Echo and Bounce

Ambition

I think about ambition every now and then.  It’s an important thing in my life and something I dearly wish I could better understand.  When I think about it, two people come to mind. Both are fictional, and both are drunks.

The first is from Macbeth. When we were studying it, we eventually got to Act 2, Scene 3, where Porter shows up to provide some comic relief for the groundlings.

MACDUFF
Was it so late, friend, ere you went to bed,        
That you do lie so late?

Porter 
‘Faith sir, we were carousing till the second cock: and drink,      
sir, is a great provoker of three things.

MACDUFF
What three things does drink especially provoke?

PORTER  
Marry, sir, nose-painting, sleep, and urine.
Lechery, sir, it provokes, and unprovokes; it provokes
the desire, but it takes away the performance: there-
fore, much drink may be said to be an equivocator
with lechery: it makes him, and it mars him; it sets him
on, and it takes him off; it persuades him, and dis-
heartens him; makes him stand to, and not stand to; in
conclusion, equivocates him in a sleep, and, giving him the
lie, leaves him.


I don’t have many memories of distinct episodes from high school.  I can remember the people, and what I learnt, and practically every embarrassing thing I said or did.  This hits all three.


Our teacher, Mrs Keates, told us (in a fashion I have since learned is common to English teachers everywhere) that this wasn’t merely bad comedy but that it had a Deeper Significance.  Macbeth, as it turns out, is a play largely about ambition, perhaps best highlighted in Macbeth’s claim that he has “no spur to prick the sides of [his] intent, but only vaulting ambition, which o’erleaps itself and falls on th’other”.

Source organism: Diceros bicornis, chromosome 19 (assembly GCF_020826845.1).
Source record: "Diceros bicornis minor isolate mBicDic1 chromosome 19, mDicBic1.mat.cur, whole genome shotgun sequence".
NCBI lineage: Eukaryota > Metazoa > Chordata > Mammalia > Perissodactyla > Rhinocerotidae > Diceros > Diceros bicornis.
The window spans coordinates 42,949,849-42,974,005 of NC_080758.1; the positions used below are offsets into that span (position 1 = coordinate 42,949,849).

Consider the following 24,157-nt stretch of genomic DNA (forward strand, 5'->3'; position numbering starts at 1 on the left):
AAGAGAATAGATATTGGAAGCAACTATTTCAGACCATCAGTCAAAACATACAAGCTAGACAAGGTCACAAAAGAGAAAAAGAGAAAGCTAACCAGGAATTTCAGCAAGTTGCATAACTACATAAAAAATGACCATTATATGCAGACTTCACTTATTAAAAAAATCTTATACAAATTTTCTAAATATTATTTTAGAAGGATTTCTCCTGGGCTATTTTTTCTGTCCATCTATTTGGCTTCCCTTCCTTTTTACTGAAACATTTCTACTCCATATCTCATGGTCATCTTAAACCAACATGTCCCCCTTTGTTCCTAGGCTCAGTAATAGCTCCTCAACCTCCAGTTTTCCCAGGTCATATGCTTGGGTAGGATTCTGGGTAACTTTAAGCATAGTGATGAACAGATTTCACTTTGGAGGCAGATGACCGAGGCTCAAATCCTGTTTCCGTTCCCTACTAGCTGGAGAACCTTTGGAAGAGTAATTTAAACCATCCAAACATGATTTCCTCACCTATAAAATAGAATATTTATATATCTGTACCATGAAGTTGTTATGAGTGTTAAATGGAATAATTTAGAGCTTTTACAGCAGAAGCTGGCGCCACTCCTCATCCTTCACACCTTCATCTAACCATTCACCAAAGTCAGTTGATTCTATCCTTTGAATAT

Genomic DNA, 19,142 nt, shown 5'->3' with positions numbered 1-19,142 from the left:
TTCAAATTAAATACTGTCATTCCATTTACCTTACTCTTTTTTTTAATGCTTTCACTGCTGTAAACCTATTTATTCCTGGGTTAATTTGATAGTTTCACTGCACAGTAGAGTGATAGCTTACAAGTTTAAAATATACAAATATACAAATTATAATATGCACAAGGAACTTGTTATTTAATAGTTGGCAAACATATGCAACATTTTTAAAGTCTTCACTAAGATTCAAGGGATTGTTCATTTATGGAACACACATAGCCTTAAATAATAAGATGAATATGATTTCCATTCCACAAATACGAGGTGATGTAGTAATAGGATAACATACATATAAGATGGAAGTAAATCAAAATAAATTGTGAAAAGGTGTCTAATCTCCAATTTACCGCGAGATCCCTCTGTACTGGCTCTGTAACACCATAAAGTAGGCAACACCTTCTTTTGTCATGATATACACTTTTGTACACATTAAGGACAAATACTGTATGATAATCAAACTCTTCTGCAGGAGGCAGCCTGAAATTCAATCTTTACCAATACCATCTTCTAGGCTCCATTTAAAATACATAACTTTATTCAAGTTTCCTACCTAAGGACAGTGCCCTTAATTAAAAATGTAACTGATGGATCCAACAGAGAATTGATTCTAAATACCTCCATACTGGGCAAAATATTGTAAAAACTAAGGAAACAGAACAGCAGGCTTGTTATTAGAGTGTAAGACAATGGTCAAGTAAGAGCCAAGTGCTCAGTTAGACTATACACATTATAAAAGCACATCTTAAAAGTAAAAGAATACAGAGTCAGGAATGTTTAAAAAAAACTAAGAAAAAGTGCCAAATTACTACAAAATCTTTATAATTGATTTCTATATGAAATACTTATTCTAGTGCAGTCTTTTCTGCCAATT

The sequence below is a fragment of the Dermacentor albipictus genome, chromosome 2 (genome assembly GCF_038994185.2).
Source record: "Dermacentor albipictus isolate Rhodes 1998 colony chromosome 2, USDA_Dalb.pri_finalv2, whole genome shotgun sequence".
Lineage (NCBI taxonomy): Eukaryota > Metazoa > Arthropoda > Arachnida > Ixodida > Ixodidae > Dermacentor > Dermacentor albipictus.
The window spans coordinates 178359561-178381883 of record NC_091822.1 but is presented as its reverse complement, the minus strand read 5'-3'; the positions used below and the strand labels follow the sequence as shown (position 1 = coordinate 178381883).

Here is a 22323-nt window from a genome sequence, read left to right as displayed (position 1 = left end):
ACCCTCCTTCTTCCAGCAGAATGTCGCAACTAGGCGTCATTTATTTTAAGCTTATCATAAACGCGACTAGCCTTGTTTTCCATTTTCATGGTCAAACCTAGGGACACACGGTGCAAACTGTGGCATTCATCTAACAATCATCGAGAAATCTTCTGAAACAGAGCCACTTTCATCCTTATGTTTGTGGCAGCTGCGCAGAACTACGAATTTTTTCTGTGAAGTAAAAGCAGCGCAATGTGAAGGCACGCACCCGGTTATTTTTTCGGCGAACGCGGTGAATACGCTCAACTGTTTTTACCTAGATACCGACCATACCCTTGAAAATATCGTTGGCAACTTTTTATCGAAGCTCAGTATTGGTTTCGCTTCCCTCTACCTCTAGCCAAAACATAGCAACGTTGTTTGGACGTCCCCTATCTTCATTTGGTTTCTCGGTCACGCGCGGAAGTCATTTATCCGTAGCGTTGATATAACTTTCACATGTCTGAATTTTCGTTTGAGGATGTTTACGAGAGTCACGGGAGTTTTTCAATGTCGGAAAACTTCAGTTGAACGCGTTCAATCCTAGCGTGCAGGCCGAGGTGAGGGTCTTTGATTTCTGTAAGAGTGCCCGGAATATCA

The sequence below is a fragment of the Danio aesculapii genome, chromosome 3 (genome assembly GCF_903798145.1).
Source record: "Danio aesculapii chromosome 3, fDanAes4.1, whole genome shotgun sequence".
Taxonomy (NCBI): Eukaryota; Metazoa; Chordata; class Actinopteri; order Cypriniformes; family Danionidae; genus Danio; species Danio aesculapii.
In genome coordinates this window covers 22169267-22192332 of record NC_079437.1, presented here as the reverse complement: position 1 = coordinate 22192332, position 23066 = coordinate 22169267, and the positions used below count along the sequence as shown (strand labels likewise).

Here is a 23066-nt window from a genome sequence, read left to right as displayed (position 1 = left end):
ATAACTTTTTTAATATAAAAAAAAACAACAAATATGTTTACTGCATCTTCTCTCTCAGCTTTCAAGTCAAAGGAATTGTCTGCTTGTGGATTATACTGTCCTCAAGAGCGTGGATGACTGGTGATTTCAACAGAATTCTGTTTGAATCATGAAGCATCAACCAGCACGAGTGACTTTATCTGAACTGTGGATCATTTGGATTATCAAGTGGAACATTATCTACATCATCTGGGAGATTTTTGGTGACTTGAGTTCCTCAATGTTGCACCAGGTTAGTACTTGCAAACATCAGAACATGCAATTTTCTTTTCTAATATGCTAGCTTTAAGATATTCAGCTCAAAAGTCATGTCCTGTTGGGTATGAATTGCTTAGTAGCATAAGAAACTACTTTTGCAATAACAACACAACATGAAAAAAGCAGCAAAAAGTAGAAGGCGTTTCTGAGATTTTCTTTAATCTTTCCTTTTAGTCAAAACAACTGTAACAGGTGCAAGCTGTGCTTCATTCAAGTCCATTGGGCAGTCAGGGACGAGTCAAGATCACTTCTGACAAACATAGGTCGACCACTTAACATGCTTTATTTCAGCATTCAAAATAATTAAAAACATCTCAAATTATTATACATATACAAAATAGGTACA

And just as a rider who too eagerly tries to mount a horse and falls on the other side, or as a man incited to lasciviousness by too much liquor, the attempt to succeed is doomed to fail.

I was a lot younger than the others in my English class, and knew little of lechery or drink.  I did know something of ambition however.  I wanted to get out of small, dry, dusty Kingaroy, to see the world and to learn everything that it was possible to learn.

Because I didn’t understand the porter’s joke, and because I wanted to learn, I stayed after class to ask Mrs Keates what she was getting at.  She explained, and did a fantastic job of masking her amusement.  To this day, I can’t remember what she said, but I walked away embarrassed and knowing a bit more about lechery and drink than I’d be able to benefit from for some years.

I still don’t know what to think about Macbeth’s condemnation of ambition, as being entirely free of it doesn’t work either.  The other fictitious drunk that I was reminded of is Sydney Carton, from A Tale of Two Cities.  His defining trait is his lack of ambition.  He wastes away his talents while his boss, Stryver (!), benefits from them.  So much so that there’s a sense in which his famous last words aren’t saying much.  Giving his life for Charles Darnay must be a far better thing than he has done, because it’s the only thing he has done.

I do not want to end with luke-warm Dumbledorizing that too much is bad, and too little bad also.  Perhaps ambition is dignified or diminished by its object?  There’s something in this.  Macbeth shows that any gains you make by striving for the sake of yourself are ultimately hollow.  The apostles also frequently warn against “selfish ambition”.

But to leave it there isn’t enough.  It’s not just the aim of the ambition but the force behind it.  Shakespeare also catches on the unruliness of the desire, the way it governs you rather than you it, and leaves you at its mercy.

In this, Macbeth and Sydney Carton have something in common, as Carton’s crush on Lucie Manette has the same self-defeating properties as Macbeth’s ambition. He’s consumed by it and rendered powerless by it.  Boyish Crush is the lanky nephew of Drunken Lechery.

All of which perhaps explain what makes some ambition bad, but doesn’t say much about what makes it good.  What is it that we admire about the ambition we see in others?  In ourselves?  How do we prevent our own noble ambitions – if there truly is such a thing – from losing their way and perhaps causing us to lose ours?  A lack of time and a lack of insight conspire to prevent me from answering.

Shortly after I finished high school, my family left Kingaroy for Tasmania, and in the years since I’ve seen much of the world.  I still don’t know everything, but it’s something to aim for, right?